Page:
Instead, Haydon and designer Oli Townsend worked on filling the production with visual and tonal variety, to appropriately varying effect. The Witches had no consistent agenda, but were most often portrayed as playful and sarcastic, regularly mocking themselves by drawling their lines and following their pronouncements with a childish ‘Ooooooooh’. Hecate was cut; an interesting choice, as this portrayal of the witches would have been perfect for her to tell off. Early on, the witches indulged in a little audience interaction, pausing on ‘There to meet with …..’ until an audience member finally filled in the line to the Witches’ applause (a choice that seemed a little patronising in the context of a schools’ matinee), and then picking out a plant in the audience who was rustling popcorn to subject them to some telekinetic torture (much more effective).
The difficulty with the Witches was that none of their bits of fun went anywhere. Their initial introduction as victims/perpetrators of violence was subsequently ignored; the playfulness with the audience disappeared; and the mocking of their own lines as well as of Macbeth diminished the menace they had when they appeared as the Macbeths’ servants. The choice to make an audience member say Macbeth’s name potentially implied that they really were just agents of chaos, and Macbeth an arbitrarily chosen victim of their whims, but it would have been nice to see some further exploration of what that meant for their interactions with Macbeth; instead, they simply disappeared silently after bringing on the seven kings.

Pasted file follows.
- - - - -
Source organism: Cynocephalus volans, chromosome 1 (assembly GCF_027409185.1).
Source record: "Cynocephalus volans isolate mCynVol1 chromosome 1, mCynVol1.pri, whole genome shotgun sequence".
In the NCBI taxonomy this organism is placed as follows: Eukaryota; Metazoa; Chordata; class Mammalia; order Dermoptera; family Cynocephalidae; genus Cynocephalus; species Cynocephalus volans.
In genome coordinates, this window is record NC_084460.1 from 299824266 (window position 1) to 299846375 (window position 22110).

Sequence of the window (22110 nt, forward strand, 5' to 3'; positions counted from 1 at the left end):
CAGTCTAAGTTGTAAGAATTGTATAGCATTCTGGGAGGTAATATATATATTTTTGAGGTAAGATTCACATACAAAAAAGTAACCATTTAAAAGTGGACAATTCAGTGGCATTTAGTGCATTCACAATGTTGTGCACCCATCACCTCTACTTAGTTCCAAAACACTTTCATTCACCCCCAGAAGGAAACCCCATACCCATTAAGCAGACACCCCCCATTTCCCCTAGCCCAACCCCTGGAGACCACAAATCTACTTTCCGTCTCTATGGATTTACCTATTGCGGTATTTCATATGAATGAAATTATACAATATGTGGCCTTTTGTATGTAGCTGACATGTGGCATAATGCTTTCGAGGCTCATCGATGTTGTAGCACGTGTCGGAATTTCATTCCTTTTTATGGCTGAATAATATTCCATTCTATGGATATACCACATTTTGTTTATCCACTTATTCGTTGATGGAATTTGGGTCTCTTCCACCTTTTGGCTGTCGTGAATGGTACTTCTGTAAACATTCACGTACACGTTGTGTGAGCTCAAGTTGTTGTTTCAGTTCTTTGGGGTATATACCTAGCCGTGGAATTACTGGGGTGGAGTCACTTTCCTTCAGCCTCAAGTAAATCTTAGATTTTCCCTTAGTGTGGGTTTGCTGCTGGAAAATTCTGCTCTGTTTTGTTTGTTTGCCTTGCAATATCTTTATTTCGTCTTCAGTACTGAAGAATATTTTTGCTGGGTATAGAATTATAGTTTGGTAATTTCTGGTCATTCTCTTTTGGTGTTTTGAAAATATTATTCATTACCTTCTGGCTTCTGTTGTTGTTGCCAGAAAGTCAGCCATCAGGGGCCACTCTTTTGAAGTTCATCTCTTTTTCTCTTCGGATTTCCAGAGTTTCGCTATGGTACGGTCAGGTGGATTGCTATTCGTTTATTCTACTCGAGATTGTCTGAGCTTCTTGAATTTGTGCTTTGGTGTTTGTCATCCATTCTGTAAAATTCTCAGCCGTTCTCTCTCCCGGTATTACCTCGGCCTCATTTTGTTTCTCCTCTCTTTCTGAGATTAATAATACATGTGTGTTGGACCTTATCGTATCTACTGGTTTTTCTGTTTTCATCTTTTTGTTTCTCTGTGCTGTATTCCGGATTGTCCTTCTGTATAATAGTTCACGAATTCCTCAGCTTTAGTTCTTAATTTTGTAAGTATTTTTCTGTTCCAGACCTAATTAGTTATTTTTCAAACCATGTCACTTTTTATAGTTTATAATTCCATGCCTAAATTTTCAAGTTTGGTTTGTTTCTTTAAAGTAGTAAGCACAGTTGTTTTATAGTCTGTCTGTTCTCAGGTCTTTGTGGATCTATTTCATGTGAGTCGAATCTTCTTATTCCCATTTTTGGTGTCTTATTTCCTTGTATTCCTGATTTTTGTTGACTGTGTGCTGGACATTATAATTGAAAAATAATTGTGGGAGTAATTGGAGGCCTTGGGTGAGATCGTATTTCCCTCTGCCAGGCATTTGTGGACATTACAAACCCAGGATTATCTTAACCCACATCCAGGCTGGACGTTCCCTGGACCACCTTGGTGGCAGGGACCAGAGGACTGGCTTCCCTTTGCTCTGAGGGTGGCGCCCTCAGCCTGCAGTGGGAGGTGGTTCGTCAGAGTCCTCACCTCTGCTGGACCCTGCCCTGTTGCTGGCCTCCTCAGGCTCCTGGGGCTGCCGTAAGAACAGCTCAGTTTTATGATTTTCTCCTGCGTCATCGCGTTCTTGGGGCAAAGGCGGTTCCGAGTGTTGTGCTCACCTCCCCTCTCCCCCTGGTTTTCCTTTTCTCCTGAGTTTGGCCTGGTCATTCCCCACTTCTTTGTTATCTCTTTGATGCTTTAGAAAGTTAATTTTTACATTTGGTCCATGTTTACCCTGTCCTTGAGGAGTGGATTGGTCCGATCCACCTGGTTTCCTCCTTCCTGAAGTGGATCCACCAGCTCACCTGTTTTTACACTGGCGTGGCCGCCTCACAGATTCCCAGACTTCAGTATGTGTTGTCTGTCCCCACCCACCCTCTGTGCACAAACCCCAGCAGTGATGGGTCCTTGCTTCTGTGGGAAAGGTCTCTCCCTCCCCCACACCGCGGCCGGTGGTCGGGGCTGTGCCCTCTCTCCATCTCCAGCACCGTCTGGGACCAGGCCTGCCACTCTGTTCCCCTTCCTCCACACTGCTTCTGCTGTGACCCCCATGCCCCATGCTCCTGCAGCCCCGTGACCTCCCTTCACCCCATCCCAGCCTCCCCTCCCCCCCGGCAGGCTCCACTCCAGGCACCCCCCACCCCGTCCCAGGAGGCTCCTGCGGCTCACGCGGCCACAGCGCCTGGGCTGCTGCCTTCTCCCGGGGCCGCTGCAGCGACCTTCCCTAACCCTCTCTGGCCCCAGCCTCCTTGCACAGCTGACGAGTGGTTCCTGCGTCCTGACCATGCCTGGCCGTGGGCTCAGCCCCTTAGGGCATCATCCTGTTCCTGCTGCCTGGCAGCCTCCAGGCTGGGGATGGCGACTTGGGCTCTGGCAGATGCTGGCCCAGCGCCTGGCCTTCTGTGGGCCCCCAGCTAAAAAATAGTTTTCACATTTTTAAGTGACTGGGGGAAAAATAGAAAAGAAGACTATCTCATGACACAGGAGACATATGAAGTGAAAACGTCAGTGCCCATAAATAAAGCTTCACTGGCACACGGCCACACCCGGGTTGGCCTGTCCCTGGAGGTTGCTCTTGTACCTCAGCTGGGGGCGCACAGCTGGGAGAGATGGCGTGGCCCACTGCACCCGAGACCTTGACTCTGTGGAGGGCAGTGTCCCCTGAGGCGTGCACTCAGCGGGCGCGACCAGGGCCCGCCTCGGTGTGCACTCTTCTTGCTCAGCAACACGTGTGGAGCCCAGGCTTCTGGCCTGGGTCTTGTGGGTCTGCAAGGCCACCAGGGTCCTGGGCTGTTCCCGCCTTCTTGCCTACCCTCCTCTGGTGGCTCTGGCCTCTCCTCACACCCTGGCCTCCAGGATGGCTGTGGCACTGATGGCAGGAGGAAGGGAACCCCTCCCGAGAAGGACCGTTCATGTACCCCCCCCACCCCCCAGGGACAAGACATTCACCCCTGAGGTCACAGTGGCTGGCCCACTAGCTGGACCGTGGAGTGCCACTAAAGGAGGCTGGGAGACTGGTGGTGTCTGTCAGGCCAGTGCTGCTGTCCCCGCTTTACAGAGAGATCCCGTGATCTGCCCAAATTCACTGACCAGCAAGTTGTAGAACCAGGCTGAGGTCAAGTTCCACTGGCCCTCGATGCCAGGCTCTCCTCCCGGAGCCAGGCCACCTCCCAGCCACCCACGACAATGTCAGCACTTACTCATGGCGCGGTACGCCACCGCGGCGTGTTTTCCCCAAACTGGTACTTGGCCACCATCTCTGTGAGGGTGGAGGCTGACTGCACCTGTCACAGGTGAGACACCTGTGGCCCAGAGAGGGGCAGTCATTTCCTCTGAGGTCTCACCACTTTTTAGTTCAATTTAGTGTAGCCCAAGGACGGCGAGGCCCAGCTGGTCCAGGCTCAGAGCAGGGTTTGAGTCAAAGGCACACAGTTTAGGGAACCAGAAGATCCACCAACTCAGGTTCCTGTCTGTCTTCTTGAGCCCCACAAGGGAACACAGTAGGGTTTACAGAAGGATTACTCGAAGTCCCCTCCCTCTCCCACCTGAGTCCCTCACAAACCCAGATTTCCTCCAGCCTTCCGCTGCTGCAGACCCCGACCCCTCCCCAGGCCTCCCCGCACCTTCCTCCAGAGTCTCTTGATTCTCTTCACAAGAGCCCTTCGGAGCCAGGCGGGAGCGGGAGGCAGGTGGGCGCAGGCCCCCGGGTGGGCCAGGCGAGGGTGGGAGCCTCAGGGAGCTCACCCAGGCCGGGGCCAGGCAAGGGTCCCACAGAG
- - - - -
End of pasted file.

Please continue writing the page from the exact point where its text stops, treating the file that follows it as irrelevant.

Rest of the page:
The costumes were generally contemporary, with Duncan and Macbeth’s royal get-up rooted in early twentieth-century military commander trappings. Alarum bells were awooga alarms that sounded throughout the metallic frame of the theatre, centred around a seven-pointed star made out of a grille over water that bubbled (and hubbled) at the start of the production, but that again had little consistency beyond the aesthetic, used interchangeably as drinking water, drowning water, or a cauldron. The final battle saw soldiers in fatigues filing in and out of the auditorium, giving the impression of urban warfare. More effective was the ambush of Banquo, with the two murderers putting on hi-vis jackets and setting up a ‘Men at Work’ roadblock; while Lennox (Nima Taleghani) distracted Banquo (Theo Ogundipe), the murderers strolled around and stove in his legs with heavy mallets.